Passages, indeed, might be found where corporeal and external (benefits) are improperly193 called “good,” – those things, viz., which contribute to the natural life, while those which do the reverse are termed “evil.” It is in this sense that Job says to his wife: “If we have received good at the hand of the Lord, shall we not also receive evil!” (cf. Job_2:10) Since, then, there is found in the sacred Scriptures, in a certain passage, this statement put into the mouth of God, “I make peace, and create evil;” (cf. Isa_45:7) and again another, where it is said of Him that “evil came down from the Lord to the gate of Jerusalem, the noise of chariots and horsemen,”194 – passages which have disturbed many readers of Scripture, who are unable to see what Scripture means by “good” and “evil,” – it is probable that Celsus, being perplexed thereby, gave utterance to the question, “How is it that God created evil?” or, perhaps, having heard some one discussing the matters relating to it in an ignorant manner, he made this statement which we have noticed. We, on the other hand, maintain that “evil,” or “wickedness,” and the actions which proceed from it, were not created by God. For if God created that which is really evil, how was it possible that the proclamation regarding (the last) judgment should be confidently announced,195 which informs us that the wicked are to be punished for their evil deeds in proportion to the amount of their wickedness, while those who have lived a virtuous life, or performed virtuous actions, will be in the enjoyment of blessedness, and will receive rewards from God? I am well aware that those who would daringly assert that these evils were created by God will quote certain expressions of Scripture (in their support), because we are not able to show one consistent series196 of passages; for although Scripture (generally) blames the wicked and approves of the righteous, it nevertheless contains some statements which, although comparatively197 few in number, seem to disturb the minds of ignorant readers of holy Scripture. I have not, however, deemed it appropriate to my present treatise to quote on the present occasion those discordant statements, which are many in number,198 and their explanations, which would require a long array of proofs. Evils, then, if those be meant which are properly so called, were not created by God; but some, although few in comparison with the order of the whole world, have resulted from His principal works, as there follow from the chief works of the carpenter such things as spiral shavings and sawdust,199 or as architects might appear to be the cause of the rubbish200 which lies around their buildings in the form of the filth which drops from the stones and the plaster.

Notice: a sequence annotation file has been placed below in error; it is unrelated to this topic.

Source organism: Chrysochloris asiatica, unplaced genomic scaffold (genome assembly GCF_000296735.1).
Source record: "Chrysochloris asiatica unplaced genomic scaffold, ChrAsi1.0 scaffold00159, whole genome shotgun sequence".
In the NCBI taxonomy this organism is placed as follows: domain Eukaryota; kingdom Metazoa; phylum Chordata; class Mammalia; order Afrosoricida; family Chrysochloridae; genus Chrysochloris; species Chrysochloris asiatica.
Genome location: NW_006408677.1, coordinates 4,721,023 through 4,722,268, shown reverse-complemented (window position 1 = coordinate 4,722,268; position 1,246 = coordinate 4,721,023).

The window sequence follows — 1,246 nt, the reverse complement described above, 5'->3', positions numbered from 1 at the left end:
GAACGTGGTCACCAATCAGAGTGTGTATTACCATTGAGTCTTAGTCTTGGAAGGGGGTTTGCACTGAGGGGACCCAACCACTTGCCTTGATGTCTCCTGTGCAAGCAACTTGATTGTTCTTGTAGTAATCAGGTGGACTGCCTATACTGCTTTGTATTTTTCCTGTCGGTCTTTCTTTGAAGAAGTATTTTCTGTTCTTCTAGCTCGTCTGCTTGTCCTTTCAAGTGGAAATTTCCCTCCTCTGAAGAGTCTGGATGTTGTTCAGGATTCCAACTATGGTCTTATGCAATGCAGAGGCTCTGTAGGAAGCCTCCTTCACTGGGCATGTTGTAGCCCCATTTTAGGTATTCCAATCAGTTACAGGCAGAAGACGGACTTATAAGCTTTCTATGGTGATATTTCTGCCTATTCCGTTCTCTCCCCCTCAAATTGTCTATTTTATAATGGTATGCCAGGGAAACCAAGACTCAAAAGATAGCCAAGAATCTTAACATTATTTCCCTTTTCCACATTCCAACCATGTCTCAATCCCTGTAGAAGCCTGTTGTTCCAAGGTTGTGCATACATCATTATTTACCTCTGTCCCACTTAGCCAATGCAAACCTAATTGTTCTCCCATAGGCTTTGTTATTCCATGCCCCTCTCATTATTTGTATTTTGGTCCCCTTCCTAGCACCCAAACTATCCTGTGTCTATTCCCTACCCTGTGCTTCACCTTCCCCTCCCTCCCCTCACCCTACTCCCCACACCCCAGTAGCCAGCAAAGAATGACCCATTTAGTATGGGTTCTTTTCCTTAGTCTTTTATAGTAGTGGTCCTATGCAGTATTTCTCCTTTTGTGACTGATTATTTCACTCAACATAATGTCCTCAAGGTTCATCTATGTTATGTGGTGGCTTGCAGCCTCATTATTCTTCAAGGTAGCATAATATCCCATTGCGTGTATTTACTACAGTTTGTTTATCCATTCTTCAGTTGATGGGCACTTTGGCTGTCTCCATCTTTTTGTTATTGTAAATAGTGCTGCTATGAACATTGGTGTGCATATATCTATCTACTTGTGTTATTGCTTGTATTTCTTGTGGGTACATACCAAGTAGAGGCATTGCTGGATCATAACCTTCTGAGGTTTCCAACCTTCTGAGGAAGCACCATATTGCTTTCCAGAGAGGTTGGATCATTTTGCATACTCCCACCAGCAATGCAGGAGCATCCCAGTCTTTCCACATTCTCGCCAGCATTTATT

If we speak, however, of what are called “corporeal” and “external” evils, – which are improperly so termed, – then it may be granted that there are occasions when some of these have been called into existence by God, in order that by their means the conversion of certain individuals might be effected. And what absurdity would follow from such a course? For as, if we should hear those sufferings201 improperly termed “evils” which are inflicted by fathers, and instructors, and pedagogues upon those who are under their care, or upon patients who are operated upon or cauterized by the surgeons in order to effect a cure, we were to say that a father was ill-treating his son, or pedagogues and instructors their pupils, or physicians their patients, no blame would be laid upon the operators or chastisers; so, in the same way, if God is said to bring upon men such evils for the conversion and cure of those who need this discipline, there would be no absurdity in the view, nor would “evils come down from the Lord upon the gates of Jerusalem,” (cf. Mic_1:12) – which evils consist of the punishments inflicted upon the Israelites by their enemies with a view to their conversion; nor would one visit “with a rod the transgressions of those who forsake the law of the Lord, and their iniquities with stripes;” (cf. Psa_89:32) nor could it be said, “Thou hast coals of fire to set upon them; they shall be to thee a help.” (cf. Isaiah 47:14, 15, LXX) In the same way also we explain the expressions, “I, who make peace, and create evil;” (cf. Isa_45:7) for He calls into existence “corporeal” or “external” evils, while purifying and training those who would not be disciplined by the word and sound doctrine. This, then, is our answer to the question, “How is it that God created evil?”